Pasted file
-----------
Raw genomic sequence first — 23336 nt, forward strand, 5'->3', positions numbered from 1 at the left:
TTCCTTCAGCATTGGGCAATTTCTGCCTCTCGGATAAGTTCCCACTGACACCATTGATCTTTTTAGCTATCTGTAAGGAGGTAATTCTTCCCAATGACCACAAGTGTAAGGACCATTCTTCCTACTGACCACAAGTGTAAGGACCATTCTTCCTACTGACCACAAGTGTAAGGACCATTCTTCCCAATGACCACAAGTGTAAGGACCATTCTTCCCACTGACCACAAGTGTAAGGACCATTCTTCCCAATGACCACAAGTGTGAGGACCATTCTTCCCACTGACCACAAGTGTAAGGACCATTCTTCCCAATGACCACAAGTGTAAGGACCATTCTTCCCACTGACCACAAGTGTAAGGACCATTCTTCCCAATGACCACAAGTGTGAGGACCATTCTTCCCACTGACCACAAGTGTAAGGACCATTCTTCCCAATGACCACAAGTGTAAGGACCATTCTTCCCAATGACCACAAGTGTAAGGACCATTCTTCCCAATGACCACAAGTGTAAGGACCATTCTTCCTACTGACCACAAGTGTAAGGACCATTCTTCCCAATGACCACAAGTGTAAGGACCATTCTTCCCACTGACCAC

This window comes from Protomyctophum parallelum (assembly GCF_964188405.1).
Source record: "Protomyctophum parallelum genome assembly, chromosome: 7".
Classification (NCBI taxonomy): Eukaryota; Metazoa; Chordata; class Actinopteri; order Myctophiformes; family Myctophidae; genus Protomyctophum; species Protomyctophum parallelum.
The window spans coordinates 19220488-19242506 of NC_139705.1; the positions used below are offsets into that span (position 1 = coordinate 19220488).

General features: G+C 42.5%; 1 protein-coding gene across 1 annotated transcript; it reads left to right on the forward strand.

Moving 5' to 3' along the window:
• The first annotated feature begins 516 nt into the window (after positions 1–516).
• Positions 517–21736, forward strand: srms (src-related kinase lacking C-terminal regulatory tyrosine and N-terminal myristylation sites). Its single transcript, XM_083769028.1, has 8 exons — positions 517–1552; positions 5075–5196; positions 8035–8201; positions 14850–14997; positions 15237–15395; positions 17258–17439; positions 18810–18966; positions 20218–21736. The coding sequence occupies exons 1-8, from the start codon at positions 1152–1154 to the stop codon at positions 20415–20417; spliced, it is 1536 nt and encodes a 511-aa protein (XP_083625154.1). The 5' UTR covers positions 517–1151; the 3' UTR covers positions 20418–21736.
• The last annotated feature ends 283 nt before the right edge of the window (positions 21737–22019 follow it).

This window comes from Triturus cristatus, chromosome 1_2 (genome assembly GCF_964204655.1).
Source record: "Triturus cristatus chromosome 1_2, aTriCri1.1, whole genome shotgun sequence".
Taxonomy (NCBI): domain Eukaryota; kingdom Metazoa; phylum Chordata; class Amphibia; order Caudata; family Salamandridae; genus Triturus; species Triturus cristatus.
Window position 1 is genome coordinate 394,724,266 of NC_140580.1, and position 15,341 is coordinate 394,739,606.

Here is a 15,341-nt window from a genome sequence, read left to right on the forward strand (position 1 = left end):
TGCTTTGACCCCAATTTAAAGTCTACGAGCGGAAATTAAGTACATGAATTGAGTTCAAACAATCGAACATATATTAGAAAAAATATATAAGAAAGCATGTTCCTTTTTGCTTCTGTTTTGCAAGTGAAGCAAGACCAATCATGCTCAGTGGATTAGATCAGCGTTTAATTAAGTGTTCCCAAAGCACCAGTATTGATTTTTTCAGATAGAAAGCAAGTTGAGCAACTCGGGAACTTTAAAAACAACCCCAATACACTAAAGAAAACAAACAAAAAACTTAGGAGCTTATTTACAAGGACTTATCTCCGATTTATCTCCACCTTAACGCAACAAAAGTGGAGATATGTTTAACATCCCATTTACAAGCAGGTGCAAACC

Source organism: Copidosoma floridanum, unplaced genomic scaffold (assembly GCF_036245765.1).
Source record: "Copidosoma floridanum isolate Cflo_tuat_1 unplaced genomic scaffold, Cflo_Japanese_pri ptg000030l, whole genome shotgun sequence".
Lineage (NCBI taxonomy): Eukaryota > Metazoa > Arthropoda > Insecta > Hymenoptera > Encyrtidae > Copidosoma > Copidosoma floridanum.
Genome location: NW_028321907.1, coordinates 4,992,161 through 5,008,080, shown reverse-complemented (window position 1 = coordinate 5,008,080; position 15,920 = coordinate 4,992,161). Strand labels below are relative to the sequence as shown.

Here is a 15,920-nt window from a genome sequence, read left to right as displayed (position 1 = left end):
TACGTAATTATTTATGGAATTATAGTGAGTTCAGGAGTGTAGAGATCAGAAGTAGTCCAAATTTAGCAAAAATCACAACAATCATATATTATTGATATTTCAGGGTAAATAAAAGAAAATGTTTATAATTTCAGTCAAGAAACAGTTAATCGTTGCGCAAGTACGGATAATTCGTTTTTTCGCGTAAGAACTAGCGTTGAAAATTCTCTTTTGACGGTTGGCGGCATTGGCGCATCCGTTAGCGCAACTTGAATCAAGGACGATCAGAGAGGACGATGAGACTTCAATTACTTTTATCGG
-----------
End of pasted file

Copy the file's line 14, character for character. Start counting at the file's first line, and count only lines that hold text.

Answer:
Taxonomy (NCBI): domain Eukaryota; kingdom Metazoa; phylum Chordata; class Amphibia; order Caudata; family Salamandridae; genus Triturus; species Triturus cristatus.